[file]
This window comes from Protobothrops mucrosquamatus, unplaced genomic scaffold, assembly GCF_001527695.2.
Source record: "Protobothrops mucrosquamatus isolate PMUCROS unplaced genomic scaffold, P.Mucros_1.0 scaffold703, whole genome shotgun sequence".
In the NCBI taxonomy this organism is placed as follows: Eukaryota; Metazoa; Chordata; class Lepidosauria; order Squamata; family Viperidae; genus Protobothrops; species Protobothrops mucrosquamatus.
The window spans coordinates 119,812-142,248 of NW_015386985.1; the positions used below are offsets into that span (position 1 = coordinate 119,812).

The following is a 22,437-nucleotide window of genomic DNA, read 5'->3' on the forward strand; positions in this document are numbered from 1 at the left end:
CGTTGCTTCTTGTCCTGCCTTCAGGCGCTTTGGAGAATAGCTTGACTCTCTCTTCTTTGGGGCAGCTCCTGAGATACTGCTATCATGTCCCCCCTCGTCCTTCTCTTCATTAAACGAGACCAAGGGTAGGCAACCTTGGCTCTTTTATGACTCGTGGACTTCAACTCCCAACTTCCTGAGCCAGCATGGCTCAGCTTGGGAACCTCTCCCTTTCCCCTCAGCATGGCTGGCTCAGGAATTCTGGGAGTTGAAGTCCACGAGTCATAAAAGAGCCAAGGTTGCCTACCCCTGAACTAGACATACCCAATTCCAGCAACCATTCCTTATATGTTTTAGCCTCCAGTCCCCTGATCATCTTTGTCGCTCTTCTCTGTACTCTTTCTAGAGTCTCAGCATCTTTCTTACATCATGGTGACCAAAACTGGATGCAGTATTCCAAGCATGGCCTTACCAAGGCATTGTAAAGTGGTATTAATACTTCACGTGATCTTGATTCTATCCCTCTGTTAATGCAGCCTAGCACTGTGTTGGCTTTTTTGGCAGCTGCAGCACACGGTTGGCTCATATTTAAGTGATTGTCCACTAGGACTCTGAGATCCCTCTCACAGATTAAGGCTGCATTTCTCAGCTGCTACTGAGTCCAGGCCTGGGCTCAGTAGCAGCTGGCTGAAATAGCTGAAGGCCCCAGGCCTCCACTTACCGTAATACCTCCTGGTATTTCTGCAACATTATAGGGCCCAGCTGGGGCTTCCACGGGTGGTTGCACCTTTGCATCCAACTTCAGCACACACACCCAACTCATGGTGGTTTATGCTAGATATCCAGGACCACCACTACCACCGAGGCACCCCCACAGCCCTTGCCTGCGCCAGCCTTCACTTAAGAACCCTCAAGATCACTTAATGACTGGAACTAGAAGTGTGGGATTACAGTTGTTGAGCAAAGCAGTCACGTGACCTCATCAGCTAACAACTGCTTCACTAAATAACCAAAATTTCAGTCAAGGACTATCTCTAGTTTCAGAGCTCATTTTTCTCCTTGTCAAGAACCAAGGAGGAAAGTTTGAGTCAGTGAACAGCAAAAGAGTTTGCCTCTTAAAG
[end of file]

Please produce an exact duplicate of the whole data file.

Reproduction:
This window comes from Protobothrops mucrosquamatus, unplaced genomic scaffold, assembly GCF_001527695.2.
Source record: "Protobothrops mucrosquamatus isolate PMUCROS unplaced genomic scaffold, P.Mucros_1.0 scaffold703, whole genome shotgun sequence".
In the NCBI taxonomy this organism is placed as follows: Eukaryota; Metazoa; Chordata; class Lepidosauria; order Squamata; family Viperidae; genus Protobothrops; species Protobothrops mucrosquamatus.
The window spans coordinates 119,812-142,248 of NW_015386985.1; the positions used below are offsets into that span (position 1 = coordinate 119,812).

The following is a 22,437-nucleotide window of genomic DNA, read 5'->3' on the forward strand; positions in this document are numbered from 1 at the left end:
CGTTGCTTCTTGTCCTGCCTTCAGGCGCTTTGGAGAATAGCTTGACTCTCTCTTCTTTGGGGCAGCTCCTGAGATACTGCTATCATGTCCCCCCTCGTCCTTCTCTTCATTAAACGAGACCAAGGGTAGGCAACCTTGGCTCTTTTATGACTCGTGGACTTCAACTCCCAACTTCCTGAGCCAGCATGGCTCAGCTTGGGAACCTCTCCCTTTCCCCTCAGCATGGCTGGCTCAGGAATTCTGGGAGTTGAAGTCCACGAGTCATAAAAGAGCCAAGGTTGCCTACCCCTGAACTAGACATACCCAATTCCAGCAACCATTCCTTATATGTTTTAGCCTCCAGTCCCCTGATCATCTTTGTCGCTCTTCTCTGTACTCTTTCTAGAGTCTCAGCATCTTTCTTACATCATGGTGACCAAAACTGGATGCAGTATTCCAAGCATGGCCTTACCAAGGCATTGTAAAGTGGTATTAATACTTCACGTGATCTTGATTCTATCCCTCTGTTAATGCAGCCTAGCACTGTGTTGGCTTTTTTGGCAGCTGCAGCACACGGTTGGCTCATATTTAAGTGATTGTCCACTAGGACTCTGAGATCCCTCTCACAGATTAAGGCTGCATTTCTCAGCTGCTACTGAGTCCAGGCCTGGGCTCAGTAGCAGCTGGCTGAAATAGCTGAAGGCCCCAGGCCTCCACTTACCGTAATACCTCCTGGTATTTCTGCAACATTATAGGGCCCAGCTGGGGCTTCCACGGGTGGTTGCACCTTTGCATCCAACTTCAGCACACACACCCAACTCATGGTGGTTTATGCTAGATATCCAGGACCACCACTACCACCGAGGCACCCCCACAGCCCTTGCCTGCGCCAGCCTTCACTTAAGAACCCTCAAGATCACTTAATGACTGGAACTAGAAGTGTGGGATTACAGTTGTTGAGCAAAGCAGTCACGTGACCTCATCAGCTAACAACTGCTTCACTAAATAACCAAAATTTCAGTCAAGGACTATCTCTAGTTTCAGAGCTCATTTTTCTCCTTGTCAAGAACCAAGGAGGAAAGTTTGAGTCAGTGAACAGCAAAAGAGTTTGCCTCTTAAAG